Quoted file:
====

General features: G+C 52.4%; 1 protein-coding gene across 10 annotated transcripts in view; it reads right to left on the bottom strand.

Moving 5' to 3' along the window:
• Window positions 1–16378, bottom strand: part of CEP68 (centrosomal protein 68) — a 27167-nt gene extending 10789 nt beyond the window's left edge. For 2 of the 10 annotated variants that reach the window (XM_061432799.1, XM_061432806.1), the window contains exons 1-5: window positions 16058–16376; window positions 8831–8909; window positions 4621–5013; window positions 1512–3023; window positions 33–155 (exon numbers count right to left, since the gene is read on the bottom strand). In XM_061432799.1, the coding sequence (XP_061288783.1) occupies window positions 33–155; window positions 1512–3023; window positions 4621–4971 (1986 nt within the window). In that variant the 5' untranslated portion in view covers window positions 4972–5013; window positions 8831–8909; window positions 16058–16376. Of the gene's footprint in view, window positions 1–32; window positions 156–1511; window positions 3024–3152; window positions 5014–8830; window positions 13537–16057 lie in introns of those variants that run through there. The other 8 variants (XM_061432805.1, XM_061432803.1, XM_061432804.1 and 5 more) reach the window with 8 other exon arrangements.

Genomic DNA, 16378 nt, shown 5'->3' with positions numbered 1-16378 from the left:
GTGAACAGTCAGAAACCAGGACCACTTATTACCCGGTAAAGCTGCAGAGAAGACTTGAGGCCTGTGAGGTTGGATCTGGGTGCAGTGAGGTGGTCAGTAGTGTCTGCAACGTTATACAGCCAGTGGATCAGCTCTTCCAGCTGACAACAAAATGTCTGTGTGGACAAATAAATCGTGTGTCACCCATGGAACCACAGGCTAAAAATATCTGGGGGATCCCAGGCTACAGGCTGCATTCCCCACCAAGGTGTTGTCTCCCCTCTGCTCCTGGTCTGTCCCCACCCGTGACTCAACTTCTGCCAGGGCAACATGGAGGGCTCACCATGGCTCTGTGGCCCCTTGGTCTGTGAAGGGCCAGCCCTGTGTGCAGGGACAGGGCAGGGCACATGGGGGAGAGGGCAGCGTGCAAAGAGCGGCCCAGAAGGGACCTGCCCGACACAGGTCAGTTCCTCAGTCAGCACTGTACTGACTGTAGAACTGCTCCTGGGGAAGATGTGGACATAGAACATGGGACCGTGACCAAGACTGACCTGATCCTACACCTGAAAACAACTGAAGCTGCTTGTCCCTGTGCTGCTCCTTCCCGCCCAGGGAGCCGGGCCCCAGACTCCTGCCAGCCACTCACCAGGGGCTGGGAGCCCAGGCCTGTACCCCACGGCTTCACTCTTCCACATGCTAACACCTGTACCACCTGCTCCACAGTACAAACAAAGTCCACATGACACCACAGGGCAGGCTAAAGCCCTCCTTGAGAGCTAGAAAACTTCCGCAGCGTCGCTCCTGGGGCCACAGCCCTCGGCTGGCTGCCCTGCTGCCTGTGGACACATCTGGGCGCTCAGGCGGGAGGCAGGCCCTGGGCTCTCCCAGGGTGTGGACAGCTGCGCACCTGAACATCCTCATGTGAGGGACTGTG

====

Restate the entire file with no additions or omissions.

General features: G+C 52.4%; 1 protein-coding gene across 10 annotated transcripts in view; it reads right to left on the bottom strand.

Moving 5' to 3' along the window:
• Window positions 1–16378, bottom strand: part of CEP68 (centrosomal protein 68) — a 27167-nt gene extending 10789 nt beyond the window's left edge. For 2 of the 10 annotated variants that reach the window (XM_061432799.1, XM_061432806.1), the window contains exons 1-5: window positions 16058–16376; window positions 8831–8909; window positions 4621–5013; window positions 1512–3023; window positions 33–155 (exon numbers count right to left, since the gene is read on the bottom strand). In XM_061432799.1, the coding sequence (XP_061288783.1) occupies window positions 33–155; window positions 1512–3023; window positions 4621–4971 (1986 nt within the window). In that variant the 5' untranslated portion in view covers window positions 4972–5013; window positions 8831–8909; window positions 16058–16376. Of the gene's footprint in view, window positions 1–32; window positions 156–1511; window positions 3024–3152; window positions 5014–8830; window positions 13537–16057 lie in introns of those variants that run through there. The other 8 variants (XM_061432805.1, XM_061432803.1, XM_061432804.1 and 5 more) reach the window with 8 other exon arrangements.

Genomic DNA, 16378 nt, shown 5'->3' with positions numbered 1-16378 from the left:
GTGAACAGTCAGAAACCAGGACCACTTATTACCCGGTAAAGCTGCAGAGAAGACTTGAGGCCTGTGAGGTTGGATCTGGGTGCAGTGAGGTGGTCAGTAGTGTCTGCAACGTTATACAGCCAGTGGATCAGCTCTTCCAGCTGACAACAAAATGTCTGTGTGGACAAATAAATCGTGTGTCACCCATGGAACCACAGGCTAAAAATATCTGGGGGATCCCAGGCTACAGGCTGCATTCCCCACCAAGGTGTTGTCTCCCCTCTGCTCCTGGTCTGTCCCCACCCGTGACTCAACTTCTGCCAGGGCAACATGGAGGGCTCACCATGGCTCTGTGGCCCCTTGGTCTGTGAAGGGCCAGCCCTGTGTGCAGGGACAGGGCAGGGCACATGGGGGAGAGGGCAGCGTGCAAAGAGCGGCCCAGAAGGGACCTGCCCGACACAGGTCAGTTCCTCAGTCAGCACTGTACTGACTGTAGAACTGCTCCTGGGGAAGATGTGGACATAGAACATGGGACCGTGACCAAGACTGACCTGATCCTACACCTGAAAACAACTGAAGCTGCTTGTCCCTGTGCTGCTCCTTCCCGCCCAGGGAGCCGGGCCCCAGACTCCTGCCAGCCACTCACCAGGGGCTGGGAGCCCAGGCCTGTACCCCACGGCTTCACTCTTCCACATGCTAACACCTGTACCACCTGCTCCACAGTACAAACAAAGTCCACATGACACCACAGGGCAGGCTAAAGCCCTCCTTGAGAGCTAGAAAACTTCCGCAGCGTCGCTCCTGGGGCCACAGCCCTCGGCTGGCTGCCCTGCTGCCTGTGGACACATCTGGGCGCTCAGGCGGGAGGCAGGCCCTGGGCTCTCCCAGGGTGTGGACAGCTGCGCACCTGAACATCCTCATGTGAGGGACTGTG